The Evolution From Cabinet Card To Canvas
The process of finding Victorian images on which to base my work has always been one of the most exciting and engaging parts of the image making process. I look through thousands of photographs until I come upon the image which really speaks to me.
When I first laid eyes on this incredibly well attired Germany lady I imagined a young woman gazing out to sea, staring past the low grey storm clouds to what lay beyond; waiting. Her dress immediately brought to mind all the tiny wonders that can be found in rock pools where the collector may spend hours searching for treasures to display in their cabinet of curiosities, able to relive the experience of discovery repeatedly through revisiting the object.
Colour is absent in the photographs of this time but this image speaks to me in colour as well. She is a collection of greys and pinks. Greys for the deep green grey of the ocean before a storm, the heavy greys of rain clouds closing over the water and the glittering greys of rocks on which waves break and mollusks cling. Pinks represent coral which in Victorian times was thought to promote good health and longevity.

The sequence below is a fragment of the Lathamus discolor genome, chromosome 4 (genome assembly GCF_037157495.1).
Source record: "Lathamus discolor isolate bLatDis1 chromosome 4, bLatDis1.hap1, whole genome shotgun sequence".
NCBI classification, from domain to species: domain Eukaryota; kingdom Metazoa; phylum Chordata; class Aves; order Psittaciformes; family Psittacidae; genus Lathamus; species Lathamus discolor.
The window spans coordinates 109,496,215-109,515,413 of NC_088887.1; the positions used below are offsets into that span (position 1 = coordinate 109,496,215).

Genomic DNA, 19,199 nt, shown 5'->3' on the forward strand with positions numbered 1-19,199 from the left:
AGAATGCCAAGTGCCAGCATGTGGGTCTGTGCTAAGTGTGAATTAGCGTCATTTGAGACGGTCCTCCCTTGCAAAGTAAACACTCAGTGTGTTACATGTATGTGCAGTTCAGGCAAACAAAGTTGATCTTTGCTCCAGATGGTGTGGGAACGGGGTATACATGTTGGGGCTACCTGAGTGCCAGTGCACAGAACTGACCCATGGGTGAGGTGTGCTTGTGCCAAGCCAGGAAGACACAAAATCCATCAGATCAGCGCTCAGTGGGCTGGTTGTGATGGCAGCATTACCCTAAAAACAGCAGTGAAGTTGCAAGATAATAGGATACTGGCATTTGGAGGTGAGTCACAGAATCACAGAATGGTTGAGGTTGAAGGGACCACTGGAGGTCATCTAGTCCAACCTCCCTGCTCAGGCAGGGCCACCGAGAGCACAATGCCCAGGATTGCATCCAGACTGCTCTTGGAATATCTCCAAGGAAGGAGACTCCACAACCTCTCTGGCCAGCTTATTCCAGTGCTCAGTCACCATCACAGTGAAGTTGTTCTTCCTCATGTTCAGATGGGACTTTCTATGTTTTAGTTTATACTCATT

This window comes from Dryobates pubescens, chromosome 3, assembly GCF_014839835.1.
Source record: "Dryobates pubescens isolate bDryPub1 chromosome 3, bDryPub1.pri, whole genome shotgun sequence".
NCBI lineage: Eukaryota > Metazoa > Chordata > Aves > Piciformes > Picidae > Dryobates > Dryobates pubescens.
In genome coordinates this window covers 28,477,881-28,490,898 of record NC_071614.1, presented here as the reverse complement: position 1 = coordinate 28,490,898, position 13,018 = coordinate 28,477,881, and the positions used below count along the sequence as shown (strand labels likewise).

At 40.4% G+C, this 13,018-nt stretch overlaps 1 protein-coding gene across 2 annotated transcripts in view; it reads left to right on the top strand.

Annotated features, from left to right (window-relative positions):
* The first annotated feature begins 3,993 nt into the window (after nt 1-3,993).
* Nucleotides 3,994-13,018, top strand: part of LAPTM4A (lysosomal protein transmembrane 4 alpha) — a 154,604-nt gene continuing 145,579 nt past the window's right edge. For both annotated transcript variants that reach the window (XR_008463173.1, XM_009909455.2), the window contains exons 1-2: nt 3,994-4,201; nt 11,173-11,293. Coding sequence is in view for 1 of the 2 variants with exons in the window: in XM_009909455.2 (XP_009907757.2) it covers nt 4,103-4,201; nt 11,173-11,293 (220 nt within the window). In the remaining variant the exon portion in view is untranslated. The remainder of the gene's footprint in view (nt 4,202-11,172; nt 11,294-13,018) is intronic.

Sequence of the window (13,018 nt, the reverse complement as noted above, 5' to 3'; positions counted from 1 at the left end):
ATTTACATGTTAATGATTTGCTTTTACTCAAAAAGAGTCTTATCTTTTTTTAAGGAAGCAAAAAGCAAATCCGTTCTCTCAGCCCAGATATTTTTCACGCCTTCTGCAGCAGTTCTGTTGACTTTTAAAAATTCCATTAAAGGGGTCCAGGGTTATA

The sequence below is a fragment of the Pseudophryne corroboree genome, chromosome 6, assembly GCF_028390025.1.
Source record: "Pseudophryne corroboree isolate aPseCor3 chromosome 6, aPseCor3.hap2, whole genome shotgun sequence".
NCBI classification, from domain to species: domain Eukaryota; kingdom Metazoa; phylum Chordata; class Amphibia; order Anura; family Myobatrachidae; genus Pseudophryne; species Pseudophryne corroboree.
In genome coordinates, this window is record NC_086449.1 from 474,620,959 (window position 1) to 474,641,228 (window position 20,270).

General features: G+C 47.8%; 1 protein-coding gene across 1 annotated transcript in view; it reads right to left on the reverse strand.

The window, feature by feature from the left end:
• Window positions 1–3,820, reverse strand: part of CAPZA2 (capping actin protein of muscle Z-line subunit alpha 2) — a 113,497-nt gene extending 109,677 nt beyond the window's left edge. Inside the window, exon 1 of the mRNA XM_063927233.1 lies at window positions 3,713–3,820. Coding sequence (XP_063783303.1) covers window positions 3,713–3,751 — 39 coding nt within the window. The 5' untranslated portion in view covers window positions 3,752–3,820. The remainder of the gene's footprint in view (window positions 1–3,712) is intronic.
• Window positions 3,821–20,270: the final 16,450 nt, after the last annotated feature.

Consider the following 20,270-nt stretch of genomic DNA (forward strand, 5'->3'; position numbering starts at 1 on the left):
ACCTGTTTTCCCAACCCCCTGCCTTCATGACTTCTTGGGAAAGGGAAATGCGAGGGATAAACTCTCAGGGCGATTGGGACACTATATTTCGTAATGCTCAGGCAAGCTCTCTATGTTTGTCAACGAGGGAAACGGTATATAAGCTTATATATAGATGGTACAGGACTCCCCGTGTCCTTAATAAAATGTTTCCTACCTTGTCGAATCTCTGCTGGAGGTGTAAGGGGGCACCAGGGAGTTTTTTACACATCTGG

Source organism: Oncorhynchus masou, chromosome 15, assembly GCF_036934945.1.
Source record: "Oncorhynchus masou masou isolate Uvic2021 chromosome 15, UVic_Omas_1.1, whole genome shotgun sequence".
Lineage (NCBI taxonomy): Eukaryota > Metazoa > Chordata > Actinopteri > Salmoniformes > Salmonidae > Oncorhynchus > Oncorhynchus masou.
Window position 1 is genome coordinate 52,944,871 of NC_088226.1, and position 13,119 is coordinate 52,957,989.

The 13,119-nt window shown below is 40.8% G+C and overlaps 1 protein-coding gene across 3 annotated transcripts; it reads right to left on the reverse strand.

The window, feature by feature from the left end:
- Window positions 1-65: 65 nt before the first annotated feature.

A La Ronde in Devon is close to the sea and houses an extensive collection of shells displayed in cabinets, bell jars and fireplace grates. In this photograph of the unknown German lady disconnected from her time, passions and family I see a bridge to the two spinster cousins who built A La Ronde. Their house and their collections like this photo which long survives its sitter has become their portrait and a way for those living today to connect with the objects which represent their lives in a very real and tangible way.
To create the drawing I first sketch out a very rough silhouette of the sitter onto my canvas. I don’t make drawings before I start on the canvas because I’ve found that in translating the drawing again and again small and hardly perceptible changes in the line-work alter the image. I prefer to discover the changing composition though a process of trial and error erasing passages which don’t work and strengthening those that do. The face even at this early stage has a personality which is influenced by my subconscious, if the face and especially the eyes are wrong I will erase and draw again until the face gives me confidence and says something to me about what I will be speaking about in the work. I love the subtlety of the tiny changes in a face, to me it is the most important part of a work and I won’t begin the painting until it is right.